In some configurations, the main structure 300 is comprised of elastic straps, preferably circular knitted, which widen around the chin 310 and back of the head 320. The wider sections can be comprised of stretch fabrics such as Lycra or a similar fabric. See, for example, figures 30 and 31.

In some configurations, there can be adjustment points 330 which sit above the ears. See, for example, figures 30 and 31.

Some benefits of such an arrangement are that the headgear 300 is lightweight, doesn't go under the ears, which aids fitting, and is less bulky than conventional headgear. In some configurations, additional straps 340 connect the mask 380 to the headgear 300. These could also be adjustable to provide improved customization of the fit. See, for example, figures 30 and 31. There could be a single or multiple mask attachment straps 340 on each side.

Figure 32 illustrates a single strap option.

In some configurations, the headgear 300 could be tightened so that it acts as a chinstrap, which would aid people who breathe through their mouth. See, for example, figure 32.

The headgear 300 is secure around the head and preferably doesn't rely on the mask seal 381 as an anchoring point. That is, the headgear 300 can stay on without a seal 381 attached. Advantageously, such an arrangement isolates the force of the seal from the force that keeps the headgear 300 on. This arrangement represents an advantageous difference relative to conventional headgear.

Such configurations could work well in combination with a full face mask 380 (figure 33)or a nasal mask 380 (see figures 30, 32, 35 and 37). See, for example, figure 33.

In at least one embodiment, the strap 320 at the back could be split. In some such arrangements, the split portion of the strap 320 could comprise a rigid component 350. See, for example, figure 34. In some configurations, the mask attachment straps 340 can comprise a loop 341 that sits over one or more hooks 342 or other retention structures on each side of the mask frame 382. See, for example, figures 35 & 36.

Figures 37 to 47 illustrate headgear arrangements 400 comprising preferably a single elastic strap 410 which loops around the top of the head and has a rigid or flexible plastic strap 420 that is attached to the elastic strap above the ear and goes around the lower portion of the back of the head.

In some configurations, the rigid or flexible plastic strap 420 terminates at the attachment point 430 to the elastic strap above the ears. See, for example, figures 37 and 46. The rigid or flexible plastic strap 420 may be permanently attached by sewing, welding, rivets, crimping, or clipping, etc or a combination of these methods. In one preferred configuration, the rigid or flexible plastic strap 420 is attached by sewing. See, for example, figures 44 - 41 and figure 46.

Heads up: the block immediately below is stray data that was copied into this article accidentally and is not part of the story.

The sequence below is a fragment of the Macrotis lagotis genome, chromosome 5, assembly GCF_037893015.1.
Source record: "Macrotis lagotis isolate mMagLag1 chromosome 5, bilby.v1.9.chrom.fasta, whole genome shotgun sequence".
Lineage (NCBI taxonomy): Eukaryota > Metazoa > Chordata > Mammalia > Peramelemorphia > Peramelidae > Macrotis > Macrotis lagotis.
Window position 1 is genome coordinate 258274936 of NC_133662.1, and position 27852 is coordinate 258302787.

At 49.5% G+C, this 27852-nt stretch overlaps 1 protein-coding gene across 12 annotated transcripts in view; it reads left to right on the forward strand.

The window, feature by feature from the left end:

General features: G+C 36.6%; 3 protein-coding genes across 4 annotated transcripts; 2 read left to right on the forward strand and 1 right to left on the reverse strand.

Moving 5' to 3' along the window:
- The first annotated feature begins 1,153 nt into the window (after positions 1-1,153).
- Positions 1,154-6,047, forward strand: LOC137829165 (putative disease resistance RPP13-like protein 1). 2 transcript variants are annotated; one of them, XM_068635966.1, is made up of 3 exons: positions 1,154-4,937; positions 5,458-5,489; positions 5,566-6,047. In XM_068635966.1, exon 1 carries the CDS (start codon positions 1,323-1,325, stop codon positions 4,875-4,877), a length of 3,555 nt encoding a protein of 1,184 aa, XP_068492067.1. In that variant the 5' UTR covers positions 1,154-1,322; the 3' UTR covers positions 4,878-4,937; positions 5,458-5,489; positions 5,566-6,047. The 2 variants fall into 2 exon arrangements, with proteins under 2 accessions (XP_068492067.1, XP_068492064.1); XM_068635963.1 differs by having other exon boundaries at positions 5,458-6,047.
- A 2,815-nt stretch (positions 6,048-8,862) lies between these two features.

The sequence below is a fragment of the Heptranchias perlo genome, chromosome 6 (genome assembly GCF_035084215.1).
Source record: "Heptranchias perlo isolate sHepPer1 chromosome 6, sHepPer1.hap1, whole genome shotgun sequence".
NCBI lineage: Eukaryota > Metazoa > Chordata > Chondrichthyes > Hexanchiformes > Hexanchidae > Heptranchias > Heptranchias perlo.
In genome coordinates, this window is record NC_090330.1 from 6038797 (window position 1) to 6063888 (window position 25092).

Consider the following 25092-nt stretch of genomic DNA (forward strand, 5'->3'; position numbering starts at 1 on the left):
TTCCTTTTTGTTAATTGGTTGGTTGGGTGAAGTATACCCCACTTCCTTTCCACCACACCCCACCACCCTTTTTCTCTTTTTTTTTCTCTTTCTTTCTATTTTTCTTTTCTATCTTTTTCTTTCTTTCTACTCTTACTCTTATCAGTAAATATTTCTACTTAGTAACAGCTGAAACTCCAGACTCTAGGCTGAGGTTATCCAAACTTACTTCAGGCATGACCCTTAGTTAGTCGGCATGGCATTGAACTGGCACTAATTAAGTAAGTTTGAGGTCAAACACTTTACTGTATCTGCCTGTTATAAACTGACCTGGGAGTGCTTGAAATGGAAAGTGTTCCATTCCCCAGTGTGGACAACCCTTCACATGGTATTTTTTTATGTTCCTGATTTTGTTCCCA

The elastic strap 410 may also be made up of a number of straps connected at the termination point 430 of the rigid or flexible strap 440 above the ears.

In at least one embodiment, a single elastic strap 410 may be attached or fed through a number of loop holes 431 to direct the strap to the desired angle, so that the strap sits on the top of the head and is redirected towards the hole 431 to provide the optimal position for attachment to the mask 480.

The strap 410 may be left unattached through the loop holes 431-433 in the attachment point to allow adjustability. See, for example, figures 42 & 43.

The rigid or flexible plastic strap 420 may be covered by fabric or foam 440 etc. See, for example, figures 45 & 47. The plastic component 420 may be die cut or injection moulded etc. In one preferred embodiment, the plastic component or strap 420 is injection moulded.

The plastic component 420 may be textured to be pleasant/soft to the touch. In one configuration, the elastic strap 410, which preferably is circular knitted, may be all the same width or diameter or wider in portions 411 for comfort. See, for example, figure 41.

In some configurations, the elastic strap 410 can have stretch 412 and non-stretch 413 areas. See, for example, figure 40.

Other seals

Figures 48 to 62 illustrate nasal seals 500 which have stabilising flaps 510 to transfer the load of the sealing surface on to the cheeks instead of the lip and bridge of the nose. This allows the seal 500 to be thin (for example, 0.1mm -0.5mm) and, in some configurations, inflatable to conform around the nose and create a leak free and comfortable seal. There can be supporting sections 530 in the silicone seal 500 which are thicker (e.g., portions of a greater wall thickness or other structures to provide increased stiffness relative to other portions of the seal 520).

The stabilising flaps 510 can be more rigid and structured than the seal, but still flexible enough to conform to the facial features without causing pressure sores. See, for example, figure 51.

The flaps 510 can be sized and shaped to sit on the side of the nose and preferably within the cheek area. See, for example, figure 48.

Preferably, the stabilising flaps 510 disperse the loading force of the seal evenly or more evenly on the face relative to existing nasal masks, so that there is not a single point or small area of pressure or loading. Preferably, the flaps 510 are wide enough to minimise upwards movement of the seal into the eyes as well as providing lateral stability on the nose. See, for example, figure 49.